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- Computer Anatomy
- How they work:
- Heatsinks work by transferring heat from the CPU, through the thermal compound, into the Copper pipes on the heatsink. The heat then transfers through the heat pipes up to the top. While the heat is going through the Copper heat pipes, the heat is being dissipated into the heatsink fins. Air is usually then injected through the heatsink fins and blows the warm air out.
- What to look for in a heatsink:
- What you should be looking for in a cooler is first off' which materials are used. Copper has a very high thermal conductivity and is what you should look for in a heatsink. Secondly, you should look for a greater area of heatsink. The more fins the better and that means that more fans to cool more heatsink is also ideal.
- What I did and learned: I researched how heatsinks work and documented my learning.
- Custom water-cooling components:
- Water cooling:
- Water blocks for GPU and CPU work similarly to a heatsink. The thermally conductive base, which is typically and ideally Copper, makes contact with the CPU and absorbs the heat the CPU is emitting. The water inside of the water block, typically distilled water, then absorbs the heat which is transferred to the radiator which also absorbs the heat and the heat inside of the radiator is blown out by the radiator fans.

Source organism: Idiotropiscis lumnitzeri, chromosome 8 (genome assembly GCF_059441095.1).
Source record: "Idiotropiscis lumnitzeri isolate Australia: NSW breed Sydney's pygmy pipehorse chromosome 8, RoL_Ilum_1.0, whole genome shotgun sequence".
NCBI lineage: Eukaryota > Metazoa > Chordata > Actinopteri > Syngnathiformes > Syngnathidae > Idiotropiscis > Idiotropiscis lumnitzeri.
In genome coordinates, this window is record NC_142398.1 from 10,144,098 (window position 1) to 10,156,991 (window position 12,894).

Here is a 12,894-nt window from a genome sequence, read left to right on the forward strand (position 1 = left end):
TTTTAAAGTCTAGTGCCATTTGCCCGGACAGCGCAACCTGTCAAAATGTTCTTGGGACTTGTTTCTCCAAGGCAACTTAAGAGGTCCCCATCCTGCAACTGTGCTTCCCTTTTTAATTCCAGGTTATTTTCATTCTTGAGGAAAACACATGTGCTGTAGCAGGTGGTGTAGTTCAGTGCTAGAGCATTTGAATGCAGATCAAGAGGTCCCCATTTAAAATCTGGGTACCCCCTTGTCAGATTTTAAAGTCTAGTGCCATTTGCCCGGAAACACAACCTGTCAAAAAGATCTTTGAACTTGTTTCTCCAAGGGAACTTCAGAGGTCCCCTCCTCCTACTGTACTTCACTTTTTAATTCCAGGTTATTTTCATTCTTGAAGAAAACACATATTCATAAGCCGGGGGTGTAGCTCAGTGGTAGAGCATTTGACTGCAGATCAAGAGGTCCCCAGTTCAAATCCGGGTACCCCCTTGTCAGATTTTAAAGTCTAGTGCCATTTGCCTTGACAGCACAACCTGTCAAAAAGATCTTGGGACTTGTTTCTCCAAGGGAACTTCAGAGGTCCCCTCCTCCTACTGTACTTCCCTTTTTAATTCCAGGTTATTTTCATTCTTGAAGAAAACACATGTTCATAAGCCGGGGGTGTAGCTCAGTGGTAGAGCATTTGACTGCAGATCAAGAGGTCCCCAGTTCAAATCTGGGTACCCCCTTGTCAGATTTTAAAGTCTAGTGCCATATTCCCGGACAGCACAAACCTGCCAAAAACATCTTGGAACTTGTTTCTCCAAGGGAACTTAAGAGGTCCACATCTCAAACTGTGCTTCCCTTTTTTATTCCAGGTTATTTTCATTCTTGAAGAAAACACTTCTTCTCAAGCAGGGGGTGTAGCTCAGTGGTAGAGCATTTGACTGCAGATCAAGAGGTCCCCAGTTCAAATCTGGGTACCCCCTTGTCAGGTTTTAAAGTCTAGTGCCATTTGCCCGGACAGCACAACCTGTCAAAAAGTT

- What I did and learned: I researched on many websites and read about how a CPU water block works, the materials used, etc.
- Computer Cases and Airflow:
- What makes a computer case good:
- The most important thing about a computer case is its airflow. If you have high-end components in your system, they generate lots of heat and that heat has to be moved outside of your case or else your components will overheat or thermal throttle, which will affect performance greatly and can be detrimental to the longevity of your system.
- The first thing that you want to look at in terms of airflow is how the case is ventilated. If your case doesn’t have at least decent ventilation, you already know that it will not have good temperatures. For example, the Cooler Master H500P Mesh case, it has a full mesh front with optimal ventilation and room for dual 200MM case fans in the front, along with room for one 140MM fan in the back and three 120MM fans on the top or a 360MM water cooling radiator. On the other hand, we have cases like the NZXT H500, it’s one of the most popular cases on the market today, but is also infamous for its airflow. Below you can observe the differences between the cases and get an idea of what designs promote airflow and which designs restrict airflow. Don’t fall victim to certain case aesthetics or else you could leave your components susceptible to thermal issues.
- For keeping optimal temperatures you also want to use a decent fan configuration. Keeping neutral static pressure is optimal, which means that you have the same amount of air coming in as the amount going out.
- If you can, it is best to put intake fans in the front and bottom sides of the case to pull in cool air, and exhaust fans in the back and topside as the cool air will go into the front of the case, go over the motherboard vrms, through the hard drive bay, etc and then rise to the top and back exhaust fans.
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